The purpose of ethics is godward—to obey, honor, and glorify God. Indeed, even in a secular world, that which is ethical must point to what is good, beautiful, and true. The problem facing the secularist, however, is an unclear starting point: Where do ethics begin? What defines truth? How do we know if something is good or if something is wicked?
Though I’ll be addressing the question of Canaanite warfare at the next Shepherds 360 Conference in October and in my book Is God a Vindictive Bully (Baker Academic, Oct. 2022)—which also addresses this and many other Old Testament difficulties—I thought I would give a foretaste of things to come in this blog post.
Mark Driscoll, James MacDonald, Bill Hybels, Ravi Zacharias, Catholic priests, numerous well-known Southern Baptist pastors. Never has more attention been given to the lack of integrity and virtue in those who are supposed to be spiritual protectors and nurturers. And the disqualifying sins run the gamut of sexual immorality to abuse of power to financial indiscretions.
Have you ever seen someone say online or heard someone say in person, “She’s a false teacher,” or “He’s a heretic?”
I’ve seen the claim made on social media about Christian leaders and Bible teachers more times than I can count over the last few years. I’ve always just chalked it up to evangelicalism’s “taking all sorts.” But occasionally, when I see a friend or acquaintance echo an accusation, I lean in.
Yes, Christians have their differences, but we also have greater differences between us and the world. Among the many differences, here is one we should not overlook: that is, we speak the truth of God’s Word and “We have renounced disgraceful and underhanded ways. We refuse to practice cunning or to tamper with God’s Word, but by the open statement of the truth we would commend ourselves to everyone’s conscience in the sight of God” (II Corinthians 4:2).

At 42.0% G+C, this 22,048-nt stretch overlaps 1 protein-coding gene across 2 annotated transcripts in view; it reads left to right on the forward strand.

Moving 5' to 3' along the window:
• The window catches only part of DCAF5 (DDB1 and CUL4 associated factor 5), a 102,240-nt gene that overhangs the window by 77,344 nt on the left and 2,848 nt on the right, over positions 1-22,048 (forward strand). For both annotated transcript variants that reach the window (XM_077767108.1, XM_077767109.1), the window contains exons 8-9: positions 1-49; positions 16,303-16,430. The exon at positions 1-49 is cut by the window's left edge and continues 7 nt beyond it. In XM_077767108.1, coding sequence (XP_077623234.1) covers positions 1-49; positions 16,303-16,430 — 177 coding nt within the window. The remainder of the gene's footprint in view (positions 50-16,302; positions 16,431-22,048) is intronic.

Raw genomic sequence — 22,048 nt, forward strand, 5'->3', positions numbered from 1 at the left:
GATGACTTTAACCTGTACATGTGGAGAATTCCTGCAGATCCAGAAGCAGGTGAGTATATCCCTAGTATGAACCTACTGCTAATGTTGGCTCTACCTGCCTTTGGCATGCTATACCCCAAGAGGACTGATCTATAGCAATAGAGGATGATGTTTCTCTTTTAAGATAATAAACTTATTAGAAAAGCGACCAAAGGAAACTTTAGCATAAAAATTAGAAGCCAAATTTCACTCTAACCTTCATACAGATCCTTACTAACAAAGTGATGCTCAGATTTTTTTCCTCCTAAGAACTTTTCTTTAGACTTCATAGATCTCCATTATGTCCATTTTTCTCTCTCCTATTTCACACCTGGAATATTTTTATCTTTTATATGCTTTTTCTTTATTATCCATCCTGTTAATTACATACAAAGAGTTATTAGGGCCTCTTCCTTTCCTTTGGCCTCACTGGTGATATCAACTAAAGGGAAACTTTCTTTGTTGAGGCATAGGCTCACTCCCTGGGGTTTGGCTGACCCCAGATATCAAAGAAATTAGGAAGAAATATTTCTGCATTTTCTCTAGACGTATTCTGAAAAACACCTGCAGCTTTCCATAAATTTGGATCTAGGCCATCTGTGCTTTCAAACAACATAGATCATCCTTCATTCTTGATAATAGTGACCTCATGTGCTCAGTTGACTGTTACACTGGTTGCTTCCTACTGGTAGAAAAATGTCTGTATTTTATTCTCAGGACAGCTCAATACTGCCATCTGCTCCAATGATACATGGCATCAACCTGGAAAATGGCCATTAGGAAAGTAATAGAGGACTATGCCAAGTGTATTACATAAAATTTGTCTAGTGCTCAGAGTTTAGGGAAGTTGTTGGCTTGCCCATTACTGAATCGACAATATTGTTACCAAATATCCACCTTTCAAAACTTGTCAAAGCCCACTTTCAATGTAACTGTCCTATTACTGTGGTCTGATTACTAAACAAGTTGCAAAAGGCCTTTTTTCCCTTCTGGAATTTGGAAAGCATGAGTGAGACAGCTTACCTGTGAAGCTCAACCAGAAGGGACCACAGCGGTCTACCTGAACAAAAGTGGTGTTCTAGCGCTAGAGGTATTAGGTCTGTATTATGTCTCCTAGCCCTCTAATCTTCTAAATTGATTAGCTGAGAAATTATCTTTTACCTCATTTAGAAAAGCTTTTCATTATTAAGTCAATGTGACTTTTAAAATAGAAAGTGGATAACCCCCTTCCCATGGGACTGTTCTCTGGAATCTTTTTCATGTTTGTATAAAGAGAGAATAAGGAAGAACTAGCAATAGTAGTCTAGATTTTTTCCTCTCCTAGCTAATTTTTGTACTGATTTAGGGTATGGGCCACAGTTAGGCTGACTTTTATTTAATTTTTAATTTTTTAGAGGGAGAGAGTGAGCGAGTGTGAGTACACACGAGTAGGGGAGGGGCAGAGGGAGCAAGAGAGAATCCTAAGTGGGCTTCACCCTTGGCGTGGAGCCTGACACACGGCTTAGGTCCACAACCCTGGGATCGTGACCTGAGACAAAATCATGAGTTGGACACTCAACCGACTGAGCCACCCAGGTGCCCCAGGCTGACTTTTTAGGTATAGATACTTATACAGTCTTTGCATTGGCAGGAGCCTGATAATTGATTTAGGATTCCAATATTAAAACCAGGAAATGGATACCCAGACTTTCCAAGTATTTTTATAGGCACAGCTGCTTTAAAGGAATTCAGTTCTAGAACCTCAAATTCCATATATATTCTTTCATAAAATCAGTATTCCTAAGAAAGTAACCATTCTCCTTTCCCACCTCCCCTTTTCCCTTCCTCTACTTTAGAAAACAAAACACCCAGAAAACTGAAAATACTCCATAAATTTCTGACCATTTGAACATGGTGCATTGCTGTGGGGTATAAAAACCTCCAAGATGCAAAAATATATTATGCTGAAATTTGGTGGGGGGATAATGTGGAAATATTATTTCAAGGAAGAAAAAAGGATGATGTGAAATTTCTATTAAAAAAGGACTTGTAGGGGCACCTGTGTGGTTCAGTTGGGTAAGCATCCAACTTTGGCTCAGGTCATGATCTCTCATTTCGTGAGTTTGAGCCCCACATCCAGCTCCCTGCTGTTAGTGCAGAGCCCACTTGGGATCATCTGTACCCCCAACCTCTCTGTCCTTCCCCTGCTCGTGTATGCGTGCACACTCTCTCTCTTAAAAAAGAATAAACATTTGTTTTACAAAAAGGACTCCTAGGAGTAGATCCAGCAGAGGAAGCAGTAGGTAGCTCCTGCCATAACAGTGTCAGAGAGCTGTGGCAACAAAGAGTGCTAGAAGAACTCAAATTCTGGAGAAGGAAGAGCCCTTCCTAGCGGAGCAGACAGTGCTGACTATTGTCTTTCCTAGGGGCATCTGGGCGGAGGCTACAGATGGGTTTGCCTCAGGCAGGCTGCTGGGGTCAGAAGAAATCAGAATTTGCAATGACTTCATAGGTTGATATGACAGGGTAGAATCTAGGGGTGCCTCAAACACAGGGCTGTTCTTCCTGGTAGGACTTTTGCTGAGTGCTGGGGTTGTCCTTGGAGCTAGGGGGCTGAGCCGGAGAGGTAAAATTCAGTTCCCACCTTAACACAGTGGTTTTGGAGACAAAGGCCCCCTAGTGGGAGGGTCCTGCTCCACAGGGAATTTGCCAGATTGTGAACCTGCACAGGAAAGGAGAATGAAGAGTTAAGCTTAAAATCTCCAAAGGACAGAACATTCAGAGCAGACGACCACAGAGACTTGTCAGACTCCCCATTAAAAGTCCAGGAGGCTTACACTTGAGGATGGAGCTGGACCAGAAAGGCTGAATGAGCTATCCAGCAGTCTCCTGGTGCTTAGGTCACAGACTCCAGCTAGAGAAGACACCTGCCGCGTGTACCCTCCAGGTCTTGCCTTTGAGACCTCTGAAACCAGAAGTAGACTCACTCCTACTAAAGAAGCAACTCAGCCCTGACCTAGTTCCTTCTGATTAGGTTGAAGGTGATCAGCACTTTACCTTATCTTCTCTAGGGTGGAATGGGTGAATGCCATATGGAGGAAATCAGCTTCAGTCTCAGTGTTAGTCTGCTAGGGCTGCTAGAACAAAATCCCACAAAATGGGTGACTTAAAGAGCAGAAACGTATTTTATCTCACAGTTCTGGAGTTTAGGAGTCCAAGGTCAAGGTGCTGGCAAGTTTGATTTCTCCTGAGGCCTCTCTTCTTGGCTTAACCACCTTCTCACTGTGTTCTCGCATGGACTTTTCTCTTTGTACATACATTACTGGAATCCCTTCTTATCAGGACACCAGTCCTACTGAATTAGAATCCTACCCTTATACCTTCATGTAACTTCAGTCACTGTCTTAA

Back in 1990, theologian J. I. Packer recounted what he called a "Thirty Years' War" over the inerrancy of the Bible. He traced his involvement in this war in its American context back to a conference held in Wenham, Massachusetts in 1966, when he confronted some professors from evangelical institutions who "now declined to affirm the full truth of Scripture." That was nearly fifty years ago, and the war over the truthfulness of the Bible is still not over—not by a long shot.
One of the qualifications for a shepherd-elder in Titus 1:6 causes a great deal of confusion and debate among commentators, and has real-life application issues. This is the qualification with regards to the shepherd-elder’s children:
For this year’s Shepherds 360 Conference a bold, yet relevant theme was decided upon for our gathering in October. Why not talk about our differences? The idea is not for us to squabble over controversial issues or to give a platform to false teaching. Rather, we are taking an intentional look at the areas where fellow believers who hold to a high view of Scripture come to different conclusions with regard to biblical theology and practice.
“Where there is no vision, the people perish . . .”
— Proverbs 29:18 (KJV)
For many years, I was a confessed “leadershipaholic.” With a desire to be as effective and influential as possible for Christ, I devoured all the latest and greatest expertise from Christian and non-Christian gurus. Naturally, I hoped to be more respected, productive, and validated as a “leader.”